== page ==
There are a few other possibilities. First, I believe that Jeff Varasano is no longer using 9% starter but rather 5%. However, the 5% is with respect to the total dough weight, not total formula water. If so, as noted below, that translates into a higher percent, around 12.77%, when measured with respect to the total formula water. Second, he used commercial yeast in addition to the natural starter. Third, the time from when the commercial yeast is incorporated into the dough until the dough goes into the refrigerator is quite long. This gives the dough a head start on fermenting before it goes into the refrigerator.

To have a record, I converted Jeff's baker's percent methodology to be usable in the preferment dough calculating tool at http://www.pizzamaking.com/preferment_calculator.html. I believe I got everything right, but if perchance I made an error, I hope someone will bring it to my attention. For purposes of using the preferment dough calculating tool, I used Jeff's numbers for one pizza from his recipe page as referenced at his new website. I also included the IDY, which Jeff included in his spreadsheet. He may or may not be using it anymore. Here is what I got:

 Total Formula:Flour (100%):Water (66.9517%):Salt (3.4188%):IDY (0.2849%):Total (170.6554%):Preferment: Flour: Water: Total: Final Dough:Flour:Water:Salt:IDY:Preferment:Total: 175.5 g  |  6.19 oz | 0.39 lbs117.5 g  |  4.14 oz | 0.26 lbs6 g | 0.21 oz | 0.01 lbs | 1.07 tsp | 0.36 tbsp0.5 g | 0.02 oz | 0 lbs | 0.17 tsp | 0.06 tbsp299.5 g | 10.56 oz | 0.66 lbs | TF = N/A  7.5 g | 0.26 oz | 0.02 lbs7.5 g | 0.26 oz | 0.02 lbs15 g | 0.53 oz | 0.03 lbs 168 g | 5.93 oz | 0.37 lbs110 g | 3.88 oz | 0.24 lbs6 g | 0.21 oz | 0.01 lbs | 1.07 tsp | 0.36 tbsp0.5 g | 0.02 oz | 0 lbs | 0.17 tsp | 0.06 tbsp15 g | 0.53 oz | 0.03 lbs299.5 g | 10.56 oz | 0.66 lbs  | TF = N/A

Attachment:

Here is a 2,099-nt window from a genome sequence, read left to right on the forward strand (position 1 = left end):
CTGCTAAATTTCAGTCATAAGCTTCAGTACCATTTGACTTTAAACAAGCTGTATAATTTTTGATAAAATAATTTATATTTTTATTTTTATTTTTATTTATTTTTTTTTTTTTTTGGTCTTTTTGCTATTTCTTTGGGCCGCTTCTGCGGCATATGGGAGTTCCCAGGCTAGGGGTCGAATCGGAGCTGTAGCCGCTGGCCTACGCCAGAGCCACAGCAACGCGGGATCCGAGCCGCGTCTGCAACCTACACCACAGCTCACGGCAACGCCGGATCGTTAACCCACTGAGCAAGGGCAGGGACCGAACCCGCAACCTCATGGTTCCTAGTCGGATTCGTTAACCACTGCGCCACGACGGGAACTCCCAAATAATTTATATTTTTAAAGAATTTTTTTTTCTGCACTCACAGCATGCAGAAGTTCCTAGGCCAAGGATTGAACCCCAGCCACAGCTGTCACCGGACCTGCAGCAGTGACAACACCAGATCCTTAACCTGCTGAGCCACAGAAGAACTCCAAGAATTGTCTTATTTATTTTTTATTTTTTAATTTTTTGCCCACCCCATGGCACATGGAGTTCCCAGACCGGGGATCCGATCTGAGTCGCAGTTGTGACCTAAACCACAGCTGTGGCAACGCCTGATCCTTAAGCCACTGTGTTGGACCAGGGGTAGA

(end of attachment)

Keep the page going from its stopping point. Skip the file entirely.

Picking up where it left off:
Note: 15 grams starter divided by 117.50 grams water = 12.77%; assumes regular salt, not Kosher

Peter

Hi Peter,
Thanks alot, I'm going to try it based on your calculations & Jeff's method & report back the results.  I'm not sure on whether to use the Camoldoli or Ischia?  I wasn't aware that Jeff had a new website.  I would be interested in checking it out, can kindly provide me with the address?

Matt

#### Pete-zza

• Global Moderator
• Posts: 24622
• Location: Texas
• Always learning
##### Re: Sourdo.com End-Starter Hydration % and Calculator
« Reply #27 on: February 12, 2009, 07:32:22 PM »
I wasn't aware that Jeff had a new website.  I would be interested in checking it out, can kindly provide me with the address?

Matt,

It's at http://www.varasanos.com/. There's not much there yet and, as the home page indicates, the website may change again. But the link to the recipe page where I got the data for the preferment dough calculating tool is there.

You can, of course, use the preferment dough calculating tool to make as many dough balls as you'd like. Just remember that the starter (5.00834%) is used as a % of Total Dough Weight and that its water content is 50% (7.5/15 = 50%). If you'd prefer to use the Italian method, as does Marco, you can use the 12.77% figure and check the % of Total Water box. Others like to use a percent of total formula flour method, which is the method used in the U.S. The percent starter for that approach is 8.544% (% of Total Flour). The outputs using all three approaches are identical.